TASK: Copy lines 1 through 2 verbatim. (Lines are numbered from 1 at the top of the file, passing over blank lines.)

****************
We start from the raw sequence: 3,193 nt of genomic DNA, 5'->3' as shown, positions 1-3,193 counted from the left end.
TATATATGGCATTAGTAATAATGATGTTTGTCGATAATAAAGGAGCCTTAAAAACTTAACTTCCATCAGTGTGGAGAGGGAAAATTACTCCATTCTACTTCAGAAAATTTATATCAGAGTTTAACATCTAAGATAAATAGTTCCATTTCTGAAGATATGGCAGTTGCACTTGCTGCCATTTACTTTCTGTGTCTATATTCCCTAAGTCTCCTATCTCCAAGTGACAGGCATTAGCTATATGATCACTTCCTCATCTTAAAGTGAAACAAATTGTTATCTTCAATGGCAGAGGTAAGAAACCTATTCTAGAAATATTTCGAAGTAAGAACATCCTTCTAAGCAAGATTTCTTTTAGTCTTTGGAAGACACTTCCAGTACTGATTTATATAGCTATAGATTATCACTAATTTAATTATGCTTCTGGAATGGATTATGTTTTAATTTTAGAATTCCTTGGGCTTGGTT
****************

We start from the raw sequence: 3,193 nt of genomic DNA, 5'->3' as shown, positions 1-3,193 counted from the left end.
TATATATGGCATTAGTAATAATGATGTTTGTCGATAATAAAGGAGCCTTAAAAACTTAACTTCCATCAGTGTGGAGAGGGAAAATTACTCCATTCTACTTCAGAAAATTTATATCAGAGTTTAACATCTAAGATAAATAGTTCCATTTCTGAAGATATGGCAGTTGCACTTGCTGCCATTTACTTTCTGTGTCTATATTCCCTAAGTCTCCTATCTCCAAGTGACAGGCATTAGCTATATGATCACTTCCTCATCTTAAAGTGAAACAAATTGTTATCTTCAATGGCAGAGGTAAGAAACCTATTCTAGAAATATTTCGAAGTAAGAACATCCTTCTAAGCAAGATTTCTTTTAGTCTTTGGAAGACACTTCCAGTACTGATTTATATAGCTATAGATTATCACTAATTTAATTATGCTTCTGGAATGGATTATGTTTTAATTTTAGAATTCCTTGGGCTTGGTT